77 years after the first bombing and destruction of the Abbey of Monte Cassino, the Abbey is there again. The bright white building has been totally rebuilt, following the two rules Abbot Rea imposed during the rebuilding: ‘where it was and how it was’. Many of the stones are original and they can be easily recognised, because they are chipped. The other stones, the perfect one, are naturally new, because during the bombing, many of them were transformed in dust. Some corners of the Abbey are totally original and it is very simple to recognise them. Some munitions are still embedded in the stones, and the statues are crashed in pieces. You see that the columns have locks made by shells, the statues are dark white with holes, and also the main door of the basilica has been damaged by munitions and bombs.
The inside decorations of the church are a copy of the original one, the paintings aren’t those of Luca Giordano and the Neapolitan school, but had been painted about 5 years ago, by Pietro Annigoni and other painters. The choir is still original but had been restored a lot in Florence. The organ is new with more than 5ooo pipes. BIn the library of the Monastery, the monks have 200.000 books again, and we have again researchers visiting this library to study the old hand shrift. The cell of Saint Benedict is still there. The little room was the Saint passed all his life, was not destroyed by the bombs, but the decorations are modern. The old decorations made by the Beuron School were lost in 1944. Under the main altar, it is still possible to see some on the walls Saint Benedict saw when he first arrived at the top of the hill. These are the walls of the temple dedicated to Apollo, that Benedict used to build his first church dedicated to Saint Martin. Because the church was in the higher point of the hill, the bombs destroyed it more easily than other part of the old monastery. Even if it looks like the monastery being a new copy of the old one, the atmosphere is the same as in the past, and it helps people to understand the uselessness of the war.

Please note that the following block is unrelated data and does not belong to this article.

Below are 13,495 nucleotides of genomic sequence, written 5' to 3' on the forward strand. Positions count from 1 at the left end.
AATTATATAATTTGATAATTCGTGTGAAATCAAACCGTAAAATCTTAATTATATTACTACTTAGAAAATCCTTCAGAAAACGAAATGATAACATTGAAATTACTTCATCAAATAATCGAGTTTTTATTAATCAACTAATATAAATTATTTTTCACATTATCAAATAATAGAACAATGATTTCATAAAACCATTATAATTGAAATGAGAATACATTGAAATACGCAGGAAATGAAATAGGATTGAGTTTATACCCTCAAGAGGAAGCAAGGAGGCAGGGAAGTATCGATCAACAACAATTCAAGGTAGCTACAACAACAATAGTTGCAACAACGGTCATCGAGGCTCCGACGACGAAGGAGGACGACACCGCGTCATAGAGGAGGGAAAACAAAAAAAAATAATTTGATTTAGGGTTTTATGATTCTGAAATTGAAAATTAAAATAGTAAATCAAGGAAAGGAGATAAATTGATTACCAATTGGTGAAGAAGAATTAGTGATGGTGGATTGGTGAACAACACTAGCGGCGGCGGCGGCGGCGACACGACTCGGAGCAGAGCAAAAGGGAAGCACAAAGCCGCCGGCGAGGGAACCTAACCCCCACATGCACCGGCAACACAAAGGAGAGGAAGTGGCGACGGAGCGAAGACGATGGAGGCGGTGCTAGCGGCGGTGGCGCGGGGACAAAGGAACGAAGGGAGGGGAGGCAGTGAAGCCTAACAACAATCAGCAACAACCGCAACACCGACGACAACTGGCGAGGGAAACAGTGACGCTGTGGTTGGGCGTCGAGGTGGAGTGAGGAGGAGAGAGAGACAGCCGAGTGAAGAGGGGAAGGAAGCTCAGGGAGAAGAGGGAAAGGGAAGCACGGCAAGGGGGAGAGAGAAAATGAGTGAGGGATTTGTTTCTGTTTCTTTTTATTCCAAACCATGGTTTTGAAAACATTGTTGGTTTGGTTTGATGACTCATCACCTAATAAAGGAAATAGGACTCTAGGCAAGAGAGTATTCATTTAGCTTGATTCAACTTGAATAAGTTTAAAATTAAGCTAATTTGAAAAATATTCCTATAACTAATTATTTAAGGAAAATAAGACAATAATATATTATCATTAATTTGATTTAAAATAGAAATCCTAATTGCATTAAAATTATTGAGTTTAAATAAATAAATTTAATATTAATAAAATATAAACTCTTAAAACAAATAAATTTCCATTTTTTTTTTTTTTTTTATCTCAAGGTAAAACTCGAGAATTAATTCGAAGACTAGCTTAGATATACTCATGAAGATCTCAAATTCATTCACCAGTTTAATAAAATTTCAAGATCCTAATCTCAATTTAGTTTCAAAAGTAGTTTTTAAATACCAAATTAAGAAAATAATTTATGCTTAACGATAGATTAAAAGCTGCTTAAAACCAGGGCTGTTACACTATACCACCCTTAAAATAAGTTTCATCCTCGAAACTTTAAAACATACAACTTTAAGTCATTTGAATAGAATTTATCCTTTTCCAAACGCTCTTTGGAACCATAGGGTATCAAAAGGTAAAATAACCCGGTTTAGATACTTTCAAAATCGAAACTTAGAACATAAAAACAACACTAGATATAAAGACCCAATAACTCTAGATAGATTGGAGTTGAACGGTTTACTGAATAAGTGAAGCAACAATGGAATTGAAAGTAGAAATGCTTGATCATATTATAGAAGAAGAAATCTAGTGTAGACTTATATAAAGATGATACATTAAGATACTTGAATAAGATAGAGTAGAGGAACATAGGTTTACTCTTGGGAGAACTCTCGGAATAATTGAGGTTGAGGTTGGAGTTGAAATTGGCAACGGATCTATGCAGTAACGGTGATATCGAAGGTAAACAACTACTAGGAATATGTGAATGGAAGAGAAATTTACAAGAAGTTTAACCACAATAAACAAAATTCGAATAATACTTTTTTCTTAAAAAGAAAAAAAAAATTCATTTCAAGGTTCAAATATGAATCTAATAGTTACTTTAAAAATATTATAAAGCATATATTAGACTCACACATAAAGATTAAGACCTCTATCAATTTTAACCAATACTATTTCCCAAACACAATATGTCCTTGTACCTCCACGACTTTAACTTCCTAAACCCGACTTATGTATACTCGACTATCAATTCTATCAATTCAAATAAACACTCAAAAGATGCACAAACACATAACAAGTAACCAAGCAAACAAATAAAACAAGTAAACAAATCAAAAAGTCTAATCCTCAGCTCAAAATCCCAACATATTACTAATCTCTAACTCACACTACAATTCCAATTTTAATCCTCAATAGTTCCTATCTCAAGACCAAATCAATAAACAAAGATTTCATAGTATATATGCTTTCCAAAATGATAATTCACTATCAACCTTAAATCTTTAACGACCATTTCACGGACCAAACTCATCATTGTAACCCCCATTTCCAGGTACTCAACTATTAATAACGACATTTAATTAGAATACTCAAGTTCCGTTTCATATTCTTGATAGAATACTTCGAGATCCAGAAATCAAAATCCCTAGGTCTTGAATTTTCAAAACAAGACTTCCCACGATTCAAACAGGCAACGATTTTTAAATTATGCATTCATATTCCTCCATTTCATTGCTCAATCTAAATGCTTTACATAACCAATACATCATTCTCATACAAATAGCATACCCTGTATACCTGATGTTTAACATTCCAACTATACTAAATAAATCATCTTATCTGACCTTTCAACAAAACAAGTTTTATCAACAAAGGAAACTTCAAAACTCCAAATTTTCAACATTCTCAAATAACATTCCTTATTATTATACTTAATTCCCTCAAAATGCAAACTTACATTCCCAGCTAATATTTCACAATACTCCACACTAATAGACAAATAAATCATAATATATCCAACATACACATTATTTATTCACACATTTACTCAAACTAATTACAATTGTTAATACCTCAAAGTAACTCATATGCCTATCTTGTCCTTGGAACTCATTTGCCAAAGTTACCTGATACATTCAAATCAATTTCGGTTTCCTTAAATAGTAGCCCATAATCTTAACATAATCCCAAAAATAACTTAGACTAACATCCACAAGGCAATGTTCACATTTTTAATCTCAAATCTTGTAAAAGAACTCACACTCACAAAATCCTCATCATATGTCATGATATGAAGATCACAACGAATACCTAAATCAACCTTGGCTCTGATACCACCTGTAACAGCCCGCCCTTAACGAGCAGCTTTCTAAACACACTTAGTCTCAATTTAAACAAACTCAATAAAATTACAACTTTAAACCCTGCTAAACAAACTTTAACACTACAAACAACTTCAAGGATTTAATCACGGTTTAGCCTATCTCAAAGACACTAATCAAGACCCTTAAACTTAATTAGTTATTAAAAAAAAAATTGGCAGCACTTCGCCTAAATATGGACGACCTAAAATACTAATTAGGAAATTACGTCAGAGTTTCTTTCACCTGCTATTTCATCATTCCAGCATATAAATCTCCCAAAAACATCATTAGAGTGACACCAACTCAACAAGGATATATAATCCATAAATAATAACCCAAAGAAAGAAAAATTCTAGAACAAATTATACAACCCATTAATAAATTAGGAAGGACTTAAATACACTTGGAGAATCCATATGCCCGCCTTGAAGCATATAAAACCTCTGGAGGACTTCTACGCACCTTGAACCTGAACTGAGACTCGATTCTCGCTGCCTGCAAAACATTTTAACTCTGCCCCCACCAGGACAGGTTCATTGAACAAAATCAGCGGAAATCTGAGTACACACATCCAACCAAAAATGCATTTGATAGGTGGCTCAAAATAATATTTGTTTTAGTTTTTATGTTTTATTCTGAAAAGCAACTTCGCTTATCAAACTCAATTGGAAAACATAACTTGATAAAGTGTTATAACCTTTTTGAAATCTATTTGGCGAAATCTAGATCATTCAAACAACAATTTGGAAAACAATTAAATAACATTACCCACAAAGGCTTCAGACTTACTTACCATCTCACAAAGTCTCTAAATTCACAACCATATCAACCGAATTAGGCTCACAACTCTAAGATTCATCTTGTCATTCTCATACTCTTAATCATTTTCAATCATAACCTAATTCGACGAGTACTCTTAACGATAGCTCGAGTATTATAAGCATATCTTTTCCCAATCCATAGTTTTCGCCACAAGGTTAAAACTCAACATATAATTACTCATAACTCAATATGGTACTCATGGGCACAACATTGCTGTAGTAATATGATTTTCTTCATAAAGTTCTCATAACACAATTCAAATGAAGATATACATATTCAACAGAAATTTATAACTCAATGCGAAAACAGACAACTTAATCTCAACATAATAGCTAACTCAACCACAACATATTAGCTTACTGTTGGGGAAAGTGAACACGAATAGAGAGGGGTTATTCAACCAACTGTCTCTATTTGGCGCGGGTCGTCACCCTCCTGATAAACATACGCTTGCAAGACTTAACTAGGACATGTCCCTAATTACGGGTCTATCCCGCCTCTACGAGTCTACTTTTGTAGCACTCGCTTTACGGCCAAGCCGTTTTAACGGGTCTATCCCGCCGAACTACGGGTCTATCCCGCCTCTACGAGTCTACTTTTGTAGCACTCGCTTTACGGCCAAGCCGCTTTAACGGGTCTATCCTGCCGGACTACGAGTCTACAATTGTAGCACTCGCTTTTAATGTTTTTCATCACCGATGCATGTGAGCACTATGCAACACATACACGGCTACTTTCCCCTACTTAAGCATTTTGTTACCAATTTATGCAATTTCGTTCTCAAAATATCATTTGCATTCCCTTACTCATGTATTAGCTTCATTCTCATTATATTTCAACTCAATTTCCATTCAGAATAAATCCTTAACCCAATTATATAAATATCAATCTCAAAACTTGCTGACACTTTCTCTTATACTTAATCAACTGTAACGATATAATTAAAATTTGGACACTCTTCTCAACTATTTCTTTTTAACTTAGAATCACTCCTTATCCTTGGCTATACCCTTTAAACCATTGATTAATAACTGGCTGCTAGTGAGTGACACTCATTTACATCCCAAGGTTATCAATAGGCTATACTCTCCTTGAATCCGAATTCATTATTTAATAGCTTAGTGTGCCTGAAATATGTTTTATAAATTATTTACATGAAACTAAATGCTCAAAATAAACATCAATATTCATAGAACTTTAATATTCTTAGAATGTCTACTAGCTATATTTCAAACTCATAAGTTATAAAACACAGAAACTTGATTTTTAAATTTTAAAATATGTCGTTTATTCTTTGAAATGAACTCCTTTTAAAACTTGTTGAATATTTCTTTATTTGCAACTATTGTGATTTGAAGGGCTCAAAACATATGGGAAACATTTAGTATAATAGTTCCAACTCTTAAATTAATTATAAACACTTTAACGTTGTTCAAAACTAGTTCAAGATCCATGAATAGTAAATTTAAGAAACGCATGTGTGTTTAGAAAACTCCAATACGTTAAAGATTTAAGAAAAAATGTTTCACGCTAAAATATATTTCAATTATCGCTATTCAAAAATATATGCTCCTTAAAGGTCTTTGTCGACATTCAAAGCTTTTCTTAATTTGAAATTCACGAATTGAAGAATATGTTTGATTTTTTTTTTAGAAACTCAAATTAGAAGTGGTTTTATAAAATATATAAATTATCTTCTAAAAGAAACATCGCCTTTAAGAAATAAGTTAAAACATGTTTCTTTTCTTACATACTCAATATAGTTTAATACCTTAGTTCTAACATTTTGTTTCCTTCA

All Monte Cassino Battlefield tours I hold, offer a ww2 visit to the Abbey of Monte Cassino
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Dr. Anna Maria Priora Ph.D
WW2 Monte Cassino Battlefield expert, researcher and tour guide